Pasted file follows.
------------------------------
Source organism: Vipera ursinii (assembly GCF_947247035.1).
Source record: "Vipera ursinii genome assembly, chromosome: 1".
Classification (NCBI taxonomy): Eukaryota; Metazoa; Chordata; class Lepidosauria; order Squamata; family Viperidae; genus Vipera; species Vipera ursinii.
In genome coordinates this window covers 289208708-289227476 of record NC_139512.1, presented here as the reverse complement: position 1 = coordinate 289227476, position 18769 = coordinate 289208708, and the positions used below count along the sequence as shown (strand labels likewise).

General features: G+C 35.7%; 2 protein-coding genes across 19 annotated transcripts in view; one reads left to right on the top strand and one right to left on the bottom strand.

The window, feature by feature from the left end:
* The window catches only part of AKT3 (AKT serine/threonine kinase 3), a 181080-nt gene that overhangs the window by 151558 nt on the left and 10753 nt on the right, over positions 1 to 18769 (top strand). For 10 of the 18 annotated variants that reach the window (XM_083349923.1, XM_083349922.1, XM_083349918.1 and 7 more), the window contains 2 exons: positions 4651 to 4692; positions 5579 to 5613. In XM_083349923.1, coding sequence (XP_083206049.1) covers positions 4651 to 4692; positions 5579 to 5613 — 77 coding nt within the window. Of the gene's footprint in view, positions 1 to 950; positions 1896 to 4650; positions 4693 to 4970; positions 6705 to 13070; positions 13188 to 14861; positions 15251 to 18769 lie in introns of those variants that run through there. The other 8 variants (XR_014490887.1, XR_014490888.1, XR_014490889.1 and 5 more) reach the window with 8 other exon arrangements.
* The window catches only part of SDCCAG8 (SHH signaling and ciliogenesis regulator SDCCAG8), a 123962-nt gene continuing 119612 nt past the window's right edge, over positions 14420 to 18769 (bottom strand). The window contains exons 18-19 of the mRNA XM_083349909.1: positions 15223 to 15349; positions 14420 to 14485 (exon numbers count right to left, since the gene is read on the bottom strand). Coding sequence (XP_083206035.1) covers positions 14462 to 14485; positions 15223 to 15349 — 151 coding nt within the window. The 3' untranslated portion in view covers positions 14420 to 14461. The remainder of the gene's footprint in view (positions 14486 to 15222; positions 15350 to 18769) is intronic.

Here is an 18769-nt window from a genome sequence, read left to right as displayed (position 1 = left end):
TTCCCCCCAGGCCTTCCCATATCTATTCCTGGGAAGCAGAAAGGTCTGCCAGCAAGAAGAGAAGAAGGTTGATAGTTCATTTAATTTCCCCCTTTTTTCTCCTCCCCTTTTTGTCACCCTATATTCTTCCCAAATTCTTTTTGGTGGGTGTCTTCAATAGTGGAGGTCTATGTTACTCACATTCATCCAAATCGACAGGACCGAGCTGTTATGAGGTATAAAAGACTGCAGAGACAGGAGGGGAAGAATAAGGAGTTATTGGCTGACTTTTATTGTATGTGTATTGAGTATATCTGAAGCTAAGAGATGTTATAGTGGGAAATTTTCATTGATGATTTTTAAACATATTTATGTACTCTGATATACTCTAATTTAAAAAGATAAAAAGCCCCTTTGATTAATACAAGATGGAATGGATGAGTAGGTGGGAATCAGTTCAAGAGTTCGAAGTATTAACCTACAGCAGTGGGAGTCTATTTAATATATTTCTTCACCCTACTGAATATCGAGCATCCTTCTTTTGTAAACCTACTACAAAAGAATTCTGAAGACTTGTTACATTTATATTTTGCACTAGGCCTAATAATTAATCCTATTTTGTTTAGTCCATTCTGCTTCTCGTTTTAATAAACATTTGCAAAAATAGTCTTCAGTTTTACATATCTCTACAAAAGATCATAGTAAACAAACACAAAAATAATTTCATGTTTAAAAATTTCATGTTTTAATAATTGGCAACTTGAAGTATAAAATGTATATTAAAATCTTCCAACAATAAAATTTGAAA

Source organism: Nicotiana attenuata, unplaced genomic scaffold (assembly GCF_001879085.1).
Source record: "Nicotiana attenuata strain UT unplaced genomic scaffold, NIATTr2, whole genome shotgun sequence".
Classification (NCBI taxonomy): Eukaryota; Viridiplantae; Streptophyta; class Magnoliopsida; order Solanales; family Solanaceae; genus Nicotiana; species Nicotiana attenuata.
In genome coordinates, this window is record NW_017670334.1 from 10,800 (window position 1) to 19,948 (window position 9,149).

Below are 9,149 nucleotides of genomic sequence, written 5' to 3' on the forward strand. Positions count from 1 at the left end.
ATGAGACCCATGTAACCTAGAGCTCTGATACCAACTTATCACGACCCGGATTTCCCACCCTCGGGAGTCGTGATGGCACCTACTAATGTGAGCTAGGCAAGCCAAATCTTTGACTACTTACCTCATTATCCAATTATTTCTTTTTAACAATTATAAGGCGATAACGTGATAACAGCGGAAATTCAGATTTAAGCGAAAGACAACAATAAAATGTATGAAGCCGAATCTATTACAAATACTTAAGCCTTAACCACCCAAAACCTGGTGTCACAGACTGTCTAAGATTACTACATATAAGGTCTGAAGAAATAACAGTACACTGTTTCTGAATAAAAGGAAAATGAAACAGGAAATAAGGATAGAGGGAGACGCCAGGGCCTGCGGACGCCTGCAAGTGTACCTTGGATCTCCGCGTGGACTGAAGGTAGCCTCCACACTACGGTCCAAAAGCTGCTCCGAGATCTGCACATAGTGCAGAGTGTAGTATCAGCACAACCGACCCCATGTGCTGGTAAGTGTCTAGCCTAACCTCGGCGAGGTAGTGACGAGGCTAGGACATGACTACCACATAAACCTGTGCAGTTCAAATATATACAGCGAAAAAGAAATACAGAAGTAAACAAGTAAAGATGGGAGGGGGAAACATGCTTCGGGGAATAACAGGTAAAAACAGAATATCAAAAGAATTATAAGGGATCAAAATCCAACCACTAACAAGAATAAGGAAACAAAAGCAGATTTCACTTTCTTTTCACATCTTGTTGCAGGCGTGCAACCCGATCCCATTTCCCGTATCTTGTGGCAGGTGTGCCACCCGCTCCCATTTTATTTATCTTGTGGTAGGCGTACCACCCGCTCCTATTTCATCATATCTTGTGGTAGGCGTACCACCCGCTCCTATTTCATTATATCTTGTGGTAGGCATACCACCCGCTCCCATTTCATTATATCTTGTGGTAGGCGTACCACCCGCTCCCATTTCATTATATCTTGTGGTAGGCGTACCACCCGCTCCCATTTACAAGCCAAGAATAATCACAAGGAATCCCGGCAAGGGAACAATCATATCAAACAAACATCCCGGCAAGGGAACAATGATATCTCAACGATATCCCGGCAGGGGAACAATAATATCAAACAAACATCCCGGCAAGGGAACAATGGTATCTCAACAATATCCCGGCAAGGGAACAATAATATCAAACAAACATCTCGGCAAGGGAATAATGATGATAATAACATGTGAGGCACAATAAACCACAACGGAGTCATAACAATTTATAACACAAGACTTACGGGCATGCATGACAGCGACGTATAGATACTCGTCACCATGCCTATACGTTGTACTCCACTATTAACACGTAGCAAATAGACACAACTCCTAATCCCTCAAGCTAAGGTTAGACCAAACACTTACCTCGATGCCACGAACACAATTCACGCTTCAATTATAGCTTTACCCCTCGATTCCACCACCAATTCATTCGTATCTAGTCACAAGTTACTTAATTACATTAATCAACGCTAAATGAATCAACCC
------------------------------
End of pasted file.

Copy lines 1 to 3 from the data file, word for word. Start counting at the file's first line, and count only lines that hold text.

Source organism: Vipera ursinii (assembly GCF_947247035.1).
Source record: "Vipera ursinii genome assembly, chromosome: 1".
Classification (NCBI taxonomy): Eukaryota; Metazoa; Chordata; class Lepidosauria; order Squamata; family Viperidae; genus Vipera; species Vipera ursinii.